Guided by extraordinarily complex software, rovers speed along their row to pick or replenish cases of goods. Once a case is grabbed, the rovers take their goods to a Symbotic-invented device which enables the transfer of cases from multiple rovers at all levels of the shelving structure simultaneously, to a device for getting them down to floor level and then to a conveyor/tug system. The material is then moved to a station where Symbotic integrates heavy-duty Fanuc robotic arms in a palletizing process which then stacks the goods for shipment. 


Left to right: Swisslog's AutoStore drop-down rovers, Tornado lifts and SmartCarriers.

Swisslog builds modularized conveyors, stacker cranes, row rovers (called carriers) and autonomous tugs as well as their new AutoStore robots. Swisslog can handle open-case light goods and pallet/case systems. Swisslog provides European style material handling often characterized by high capital and operating costs and lots of mechanical devices. They enjoy very high productivity and space utilization in return.

Swisslog's new AutoStore rovers race along the top of modular aluminum storage racks which are located just below ceiling level. The rovers reach down to get bins of targeted goods which are vertically stacked on top of each other. Then they race to a lift/crane which drops the goods down and conveys them to pick and pack stations and/or pallets for shipment. Once the bins have been picked, they are returned to the stack in the same manner.

Swisslog, as its name implies, is European and as such, must always be able to handle unique existing space considerations, often having to adapt to some very unique building configurations. Swisslog claims that their methods maximizes both vertical and horizontal space enabling them to process up to 1,000 picks per hour.


Dematic goods-to-person shuttles are located at every level in all aisles and are
serviced by high-speed elevators where material is lowered down to processing stations.
Dematic, headquartered in Luxembourg, is an established European style provider and integrator of logistics and material handling solutions. They offer almost every type of storage solution imaginable and provide distribution and handling for B2B and B2C as well as grocery, apparel, food and beverage and general merchandise.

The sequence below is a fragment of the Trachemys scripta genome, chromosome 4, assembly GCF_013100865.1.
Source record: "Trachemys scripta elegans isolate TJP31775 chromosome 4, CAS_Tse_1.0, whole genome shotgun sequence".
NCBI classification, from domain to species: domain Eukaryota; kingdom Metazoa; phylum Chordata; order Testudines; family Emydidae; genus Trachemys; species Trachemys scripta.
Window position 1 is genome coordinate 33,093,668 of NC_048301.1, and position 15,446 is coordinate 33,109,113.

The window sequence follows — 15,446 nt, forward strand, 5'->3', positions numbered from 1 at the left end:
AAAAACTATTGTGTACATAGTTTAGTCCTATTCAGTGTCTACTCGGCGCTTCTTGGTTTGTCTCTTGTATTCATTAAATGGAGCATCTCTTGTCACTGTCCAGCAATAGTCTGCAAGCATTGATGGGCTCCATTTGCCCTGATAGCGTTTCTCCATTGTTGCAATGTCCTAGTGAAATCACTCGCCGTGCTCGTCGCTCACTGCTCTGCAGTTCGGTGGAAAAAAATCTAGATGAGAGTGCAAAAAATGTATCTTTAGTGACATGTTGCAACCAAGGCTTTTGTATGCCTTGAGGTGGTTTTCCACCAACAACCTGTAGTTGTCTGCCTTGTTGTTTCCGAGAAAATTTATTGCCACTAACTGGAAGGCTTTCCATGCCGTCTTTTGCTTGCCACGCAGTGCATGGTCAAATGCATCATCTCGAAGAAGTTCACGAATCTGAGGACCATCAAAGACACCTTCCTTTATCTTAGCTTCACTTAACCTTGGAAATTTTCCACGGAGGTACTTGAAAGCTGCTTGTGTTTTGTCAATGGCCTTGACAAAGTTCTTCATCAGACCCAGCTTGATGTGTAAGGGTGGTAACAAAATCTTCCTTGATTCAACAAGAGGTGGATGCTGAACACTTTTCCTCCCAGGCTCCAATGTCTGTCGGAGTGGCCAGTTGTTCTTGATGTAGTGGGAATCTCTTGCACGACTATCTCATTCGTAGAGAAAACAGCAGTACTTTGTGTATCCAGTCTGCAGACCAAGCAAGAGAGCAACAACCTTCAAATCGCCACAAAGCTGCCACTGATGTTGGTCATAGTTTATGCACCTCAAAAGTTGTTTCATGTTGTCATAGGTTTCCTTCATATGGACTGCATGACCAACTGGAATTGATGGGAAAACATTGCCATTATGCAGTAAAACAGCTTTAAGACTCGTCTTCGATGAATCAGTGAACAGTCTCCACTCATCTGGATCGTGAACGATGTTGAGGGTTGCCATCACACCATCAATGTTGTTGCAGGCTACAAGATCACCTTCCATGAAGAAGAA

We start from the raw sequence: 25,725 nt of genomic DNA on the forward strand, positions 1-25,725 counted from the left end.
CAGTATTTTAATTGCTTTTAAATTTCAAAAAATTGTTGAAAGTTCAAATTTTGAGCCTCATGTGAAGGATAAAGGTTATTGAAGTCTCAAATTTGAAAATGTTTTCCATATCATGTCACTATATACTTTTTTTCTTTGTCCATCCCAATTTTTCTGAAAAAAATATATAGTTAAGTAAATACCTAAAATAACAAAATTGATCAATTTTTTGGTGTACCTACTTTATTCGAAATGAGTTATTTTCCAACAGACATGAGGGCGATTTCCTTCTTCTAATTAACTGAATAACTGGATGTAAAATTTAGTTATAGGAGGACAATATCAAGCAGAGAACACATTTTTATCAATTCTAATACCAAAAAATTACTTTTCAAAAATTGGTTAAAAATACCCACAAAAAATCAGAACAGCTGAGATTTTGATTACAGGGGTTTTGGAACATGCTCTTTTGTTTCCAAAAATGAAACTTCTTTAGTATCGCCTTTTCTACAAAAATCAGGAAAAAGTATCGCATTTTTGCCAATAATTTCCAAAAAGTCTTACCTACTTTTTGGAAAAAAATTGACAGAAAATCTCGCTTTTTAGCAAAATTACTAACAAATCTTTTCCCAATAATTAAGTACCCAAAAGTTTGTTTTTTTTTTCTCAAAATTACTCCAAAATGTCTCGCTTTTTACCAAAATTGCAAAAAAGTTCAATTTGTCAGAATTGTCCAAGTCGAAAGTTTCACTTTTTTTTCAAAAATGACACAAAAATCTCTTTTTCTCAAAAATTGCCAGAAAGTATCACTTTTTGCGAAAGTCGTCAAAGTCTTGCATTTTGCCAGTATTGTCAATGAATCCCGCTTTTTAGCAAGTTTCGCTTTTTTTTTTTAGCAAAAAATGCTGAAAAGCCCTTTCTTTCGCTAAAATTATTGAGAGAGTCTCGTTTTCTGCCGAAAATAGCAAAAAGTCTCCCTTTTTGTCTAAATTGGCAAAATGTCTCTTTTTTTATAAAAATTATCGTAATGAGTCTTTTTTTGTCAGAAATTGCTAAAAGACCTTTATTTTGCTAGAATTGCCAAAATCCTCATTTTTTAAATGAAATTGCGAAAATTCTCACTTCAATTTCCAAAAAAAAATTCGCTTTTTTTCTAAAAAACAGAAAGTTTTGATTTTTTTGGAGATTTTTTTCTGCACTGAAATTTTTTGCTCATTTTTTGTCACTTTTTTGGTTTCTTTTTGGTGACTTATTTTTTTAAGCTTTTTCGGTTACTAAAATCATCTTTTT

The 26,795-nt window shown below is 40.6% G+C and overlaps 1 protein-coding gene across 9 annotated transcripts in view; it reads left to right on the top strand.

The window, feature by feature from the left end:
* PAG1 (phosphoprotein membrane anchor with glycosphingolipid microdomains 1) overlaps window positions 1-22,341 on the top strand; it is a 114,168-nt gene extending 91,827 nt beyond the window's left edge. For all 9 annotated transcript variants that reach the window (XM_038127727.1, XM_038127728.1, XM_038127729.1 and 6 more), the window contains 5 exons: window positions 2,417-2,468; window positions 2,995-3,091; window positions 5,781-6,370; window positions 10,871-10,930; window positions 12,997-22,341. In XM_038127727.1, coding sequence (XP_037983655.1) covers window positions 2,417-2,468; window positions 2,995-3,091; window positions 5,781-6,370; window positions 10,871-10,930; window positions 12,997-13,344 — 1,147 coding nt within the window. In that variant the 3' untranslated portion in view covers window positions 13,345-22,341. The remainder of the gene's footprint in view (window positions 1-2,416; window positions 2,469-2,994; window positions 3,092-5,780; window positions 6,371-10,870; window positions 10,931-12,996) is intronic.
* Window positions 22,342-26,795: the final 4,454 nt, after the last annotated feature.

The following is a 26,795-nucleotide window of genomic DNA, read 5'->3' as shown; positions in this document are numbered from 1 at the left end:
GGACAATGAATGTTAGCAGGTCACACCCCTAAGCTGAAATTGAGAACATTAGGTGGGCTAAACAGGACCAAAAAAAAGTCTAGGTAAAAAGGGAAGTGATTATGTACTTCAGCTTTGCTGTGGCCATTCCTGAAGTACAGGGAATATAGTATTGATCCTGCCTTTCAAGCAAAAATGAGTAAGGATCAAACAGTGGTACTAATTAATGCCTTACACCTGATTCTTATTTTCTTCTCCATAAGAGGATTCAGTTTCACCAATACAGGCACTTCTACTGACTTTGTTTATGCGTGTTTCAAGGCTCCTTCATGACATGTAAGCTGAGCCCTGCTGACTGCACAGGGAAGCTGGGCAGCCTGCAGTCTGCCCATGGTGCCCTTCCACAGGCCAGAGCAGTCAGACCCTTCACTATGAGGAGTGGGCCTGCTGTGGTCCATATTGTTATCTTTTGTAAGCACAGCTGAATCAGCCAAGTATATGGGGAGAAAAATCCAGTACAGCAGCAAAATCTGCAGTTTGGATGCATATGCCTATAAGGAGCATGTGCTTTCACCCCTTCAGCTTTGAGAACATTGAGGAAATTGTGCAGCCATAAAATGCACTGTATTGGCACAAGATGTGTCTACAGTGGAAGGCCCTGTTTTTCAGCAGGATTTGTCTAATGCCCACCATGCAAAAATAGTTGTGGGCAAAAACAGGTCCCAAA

Dematic provides conveyors, tugs, sorters, lifts and a variety of software for warehouse management, order fulfillment, RFID and SAP solutions and transport maximization. They use all of the different picking methods: pick by voice, pick by light, RF picking, etc.

Their most recent product addition is their row Multishuttle, a robotic rover that travels each row in each aisle in the warehouse picking orders and delivering them to a lift which sends them onward to a packing station.


As is the case in most robotics, smart software is critical to its success. Imagine the algorithms involved in resource allocation to determine which product goes in which bin; which order gets assigned to which station; which pod comes to which station; which robot should get which pod. Then compound that with the problems of integrating that solution into a SAP, IBM, Oracle, Manhattan Associates, or Red Prairie fulfillment system. Then add customized delivery optimization solutions (such as sequencing skids in a truck to delivery routes and sequencing the contents of skids to how they are offloaded in the store) to the mix and you have some really complex software packages.

All of the companies mentioned in this article (Amazon, Kiva, Symbotic, C&S, Dematic and Swisslog) blend techniques from AI, controls systems, machine learning, operations research and other software and engineering disciplines into their mobile robotic platform. All are focused on transforming fulfillment to the goods-to-man methodology because of the increased productivity gains and all are pioneering as they go because goods-to-man is new territory, software-wise.


This article originated as a profile of one company as they began to robotically augment distribution centers. But, as I gathered information, the story has morphed into a review of why Kiva Systems' innovative methods - the goods-to-man methodology - is far superior to other older styles of fulfillment. These older style man-to-goods methods are characterized by serious labor costs, heavy turnover, high cost shelving, conveyors, lifts, and transport and other systems to get targeted materials to a picker/packer or palletizing operation. Robotics, if used at all, is used to augment the worker's reach, mobility and lifting. The new-tech companies profiled above (Swisslog, Symbotic and Dematic) have begun to implement goods-to-man systems incorporating old and new style racks and shelving and all seem to be doing the same thing: building multi-layer shelving upon which rovers troll the levels and aisles picking their stuff and shuttling it off to an elevator which sends it via conveyors or otherwise to pick/pack or palletizing stations, all controlled by colossally-complex proprietary software.